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About This Station

The station is powered by a Davis Vantage Pro2 weather station. The data is collected every second and the site is updated every 4 seconds. This site and its data is collected using Weather Display Software. The station is comprised of an anemometer, a rain gauge and a thermo/hydro sensor situated in optimal positions for highest accuracy possible. The station is located near the intersection of FM 1863 and SH 46 in New Braunfels.

About This City

New Braunfels (pronounced "Brawnfulls") is a city in Comal and Guadalupe Counties in the U.S. state of Texas that is part of the San Antonio Metropolitan Area. Braunfels means "brown rock" in German; the city is named for Braunfels, in Germany.

New Braunfels was established in 1845 by the German nobleman Prince Carl of Solms-Braunfels, Commissioner General of the "Society for the Protection of German Immigrants in Texas", also known as the "Noblemen's Society" (in German: Mainzer Adelsverein). Prince Carl named the city for Braunfels, his hometown in Germany.

The Adelsverein organized hundreds of people in Germany to settle in Texas. Immigrants from Germany began arriving at the Texas coast in December 1844, planning to travel inland to land grants purchased by Prince Carl. At the urging of Ferdinand Lindheimer, botanist and printer, in March 1845, as the German settlers were traveling inland along the Guadalupe River, Prince Carl bought a parcel of land from the Veramendi land grant, northeast of San Antonio. This tract had strong freshwater springs. Settlers began arriving at the site of the future city on March 21, 1845. As Spring 1845 progressed, the settlers built a fort, divided land, and began building homes and planting crops. Soon after founding the city, Prince Carl returned to Germany, leaving John O. Meusebach to capably manage the settlement.

In December 1845, Texas became a state in the United States of America, dashing any hopes the German aristocracy may have had of establishing a German principality within the politically and militarily weak Republic of Texas, and undermining the United States.

A second wave of German immigrants began arriving in 1846, even as the sponsoring Adelsverein teetered on bankruptcy. As hundreds of German immigrants continued arriving at the Texas coast in 1846, three disasters hit the German immigrants. The Mexican-American War broke out between the United States and Mexico, and oxcart teamsters who were contracted to carry the Germans and their belongings inland were diverted to the war effort along the south Texas coast. Additionally, extraordinarily wet weather was making creeks and rivers overflow their banks so that passage inland was extremely difficult. Finally, cholera broke out among the immigrants, and several hundred people died in the outbreak.

Meusebach stabilized the community's finances, and encouraged the settlers to establish additional neighboring communities. The largest of these secondary settlements was to be Fredericksburg, Texas, 80 miles to the northwest of New Braunfels.

New Braunfels thrived, and by 1850, it was the fourth largest city in Texas, with 1,723 people, following only Galveston, San Antonio, and Houston in population. In 1852, the Zeitung newspaper was established, edited by German Texan botanist Ferdinand Lindheimer. The newspaper continues to publish under its current name, the Herald-Zeitung.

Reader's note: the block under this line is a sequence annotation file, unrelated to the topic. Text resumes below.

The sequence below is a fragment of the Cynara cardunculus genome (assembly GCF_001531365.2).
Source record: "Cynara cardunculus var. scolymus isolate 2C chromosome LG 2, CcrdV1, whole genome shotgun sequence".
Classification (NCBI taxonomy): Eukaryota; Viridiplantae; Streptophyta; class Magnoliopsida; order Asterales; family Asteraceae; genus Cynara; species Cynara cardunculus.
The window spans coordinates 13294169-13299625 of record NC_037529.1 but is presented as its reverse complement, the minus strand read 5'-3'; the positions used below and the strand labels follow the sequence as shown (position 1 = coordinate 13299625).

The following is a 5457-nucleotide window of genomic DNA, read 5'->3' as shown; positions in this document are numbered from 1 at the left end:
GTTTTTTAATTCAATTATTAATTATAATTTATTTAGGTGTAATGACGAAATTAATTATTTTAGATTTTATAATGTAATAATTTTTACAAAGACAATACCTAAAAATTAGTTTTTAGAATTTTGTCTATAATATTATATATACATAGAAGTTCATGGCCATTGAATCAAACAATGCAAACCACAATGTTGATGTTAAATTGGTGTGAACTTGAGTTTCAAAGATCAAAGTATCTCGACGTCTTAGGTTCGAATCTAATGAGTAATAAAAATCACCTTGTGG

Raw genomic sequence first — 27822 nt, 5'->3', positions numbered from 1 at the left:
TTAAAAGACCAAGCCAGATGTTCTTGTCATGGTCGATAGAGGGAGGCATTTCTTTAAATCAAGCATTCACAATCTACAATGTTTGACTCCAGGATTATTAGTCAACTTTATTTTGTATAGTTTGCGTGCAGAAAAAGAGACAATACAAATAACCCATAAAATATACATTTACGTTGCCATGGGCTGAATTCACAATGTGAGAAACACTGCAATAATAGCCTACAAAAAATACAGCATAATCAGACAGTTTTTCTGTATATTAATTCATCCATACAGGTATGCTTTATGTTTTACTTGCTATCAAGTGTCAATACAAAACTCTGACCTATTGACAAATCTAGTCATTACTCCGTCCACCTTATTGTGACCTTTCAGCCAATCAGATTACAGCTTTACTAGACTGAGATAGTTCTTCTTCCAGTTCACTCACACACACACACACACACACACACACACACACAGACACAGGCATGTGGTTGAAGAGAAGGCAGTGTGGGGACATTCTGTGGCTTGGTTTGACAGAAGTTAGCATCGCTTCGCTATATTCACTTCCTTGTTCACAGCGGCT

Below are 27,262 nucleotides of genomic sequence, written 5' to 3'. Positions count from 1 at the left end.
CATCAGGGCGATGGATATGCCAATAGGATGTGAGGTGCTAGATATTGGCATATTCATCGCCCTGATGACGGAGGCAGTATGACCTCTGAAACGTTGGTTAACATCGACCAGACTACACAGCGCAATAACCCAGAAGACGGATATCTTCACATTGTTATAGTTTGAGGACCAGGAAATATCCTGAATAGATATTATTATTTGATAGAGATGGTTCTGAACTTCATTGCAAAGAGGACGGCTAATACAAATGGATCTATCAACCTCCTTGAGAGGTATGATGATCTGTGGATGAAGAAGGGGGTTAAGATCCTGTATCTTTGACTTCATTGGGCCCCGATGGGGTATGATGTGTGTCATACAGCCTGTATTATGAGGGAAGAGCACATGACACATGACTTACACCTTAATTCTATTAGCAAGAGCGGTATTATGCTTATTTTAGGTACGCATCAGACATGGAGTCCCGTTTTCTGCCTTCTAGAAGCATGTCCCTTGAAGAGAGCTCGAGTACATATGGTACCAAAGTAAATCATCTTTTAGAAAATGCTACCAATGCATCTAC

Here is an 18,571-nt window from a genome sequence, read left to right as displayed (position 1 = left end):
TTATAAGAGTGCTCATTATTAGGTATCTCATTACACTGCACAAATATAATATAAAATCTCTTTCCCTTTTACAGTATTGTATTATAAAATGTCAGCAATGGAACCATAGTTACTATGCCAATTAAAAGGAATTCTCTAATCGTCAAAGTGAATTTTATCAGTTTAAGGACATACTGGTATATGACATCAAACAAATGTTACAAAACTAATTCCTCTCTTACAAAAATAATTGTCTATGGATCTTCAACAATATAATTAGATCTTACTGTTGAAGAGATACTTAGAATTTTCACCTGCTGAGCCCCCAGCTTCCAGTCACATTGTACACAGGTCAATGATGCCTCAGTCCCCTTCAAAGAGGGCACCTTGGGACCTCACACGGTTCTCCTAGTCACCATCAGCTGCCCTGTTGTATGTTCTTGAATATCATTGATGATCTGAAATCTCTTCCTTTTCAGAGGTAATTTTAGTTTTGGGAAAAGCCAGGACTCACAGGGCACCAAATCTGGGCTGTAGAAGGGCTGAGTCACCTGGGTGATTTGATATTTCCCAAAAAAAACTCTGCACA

New Braunfels has a sizeable German Texan community. During the 19th century, its name was often spelled Neu-Braunfels, even by English-speakers. The town holds a German-style festival, Wurstfest [1] ("sausage festival"), every November to celebrate the city's German heritage. The newspaper Herald Zeitung was written in German until World War II.

New Braunfels draws a fair amount of tourists from across the state, particularly because of the cold-spring rivers that run through the city. Many generations of families still return during the summer to tube down the Guadalupe River and Comal River. New Braunfels is the site of one of the most famous water parks in the United States, Schlitterbahn WaterPark Resort. The Comal River is one of the shortest in the world just 3.2 miles (5.2 km) long, before emptying into the Guadalupe River. The headwaters of the Comal are located in present day Landa Park, where hundreds of artesian springs flow from the Edwards Aquifer. The upper reaches are surrounded by park and private residences, while the lower portions are open for recreation.

The Gruene (pronounced "green") historical district is located within the city limits of New Braunfels. Founded by the sons of settlers Ernst and Antoinette Gruene, it had a bank, post office, school, general store, lumberyard, gristmill and cotton gin. It also had access to two railways for shipping cotton bales, a real coup in those times. Its most famous attribute was the dance hall, a family activity in those days. Due to the failure of the cotton crop from Boll Weevils, and the failure of the banks after 1929, it became a ghost town. This village was purchased by developers in the mid-70's and was saved from demolition by Cheryle Fuller, who did all the research to list it on The National Register of Historic Places, wrote the protective covenants of the Deed Restrictions, and successfully defended them in court. It has remained largely intact with some small improvements, and has become a vacation destination with the white water Guadalupe river below it.

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